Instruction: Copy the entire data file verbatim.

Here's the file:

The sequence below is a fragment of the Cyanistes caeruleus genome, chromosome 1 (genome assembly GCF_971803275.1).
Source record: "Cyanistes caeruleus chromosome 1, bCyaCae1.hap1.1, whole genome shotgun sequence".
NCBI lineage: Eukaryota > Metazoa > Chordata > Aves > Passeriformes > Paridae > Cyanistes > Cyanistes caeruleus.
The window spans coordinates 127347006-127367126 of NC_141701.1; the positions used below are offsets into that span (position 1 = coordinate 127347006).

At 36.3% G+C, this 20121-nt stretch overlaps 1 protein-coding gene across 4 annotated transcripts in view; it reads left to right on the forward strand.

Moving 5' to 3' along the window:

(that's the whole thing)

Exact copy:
The sequence below is a fragment of the Cyanistes caeruleus genome, chromosome 1 (genome assembly GCF_971803275.1).
Source record: "Cyanistes caeruleus chromosome 1, bCyaCae1.hap1.1, whole genome shotgun sequence".
NCBI lineage: Eukaryota > Metazoa > Chordata > Aves > Passeriformes > Paridae > Cyanistes > Cyanistes caeruleus.
The window spans coordinates 127347006-127367126 of NC_141701.1; the positions used below are offsets into that span (position 1 = coordinate 127347006).

At 36.3% G+C, this 20121-nt stretch overlaps 1 protein-coding gene across 4 annotated transcripts in view; it reads left to right on the forward strand.

Moving 5' to 3' along the window: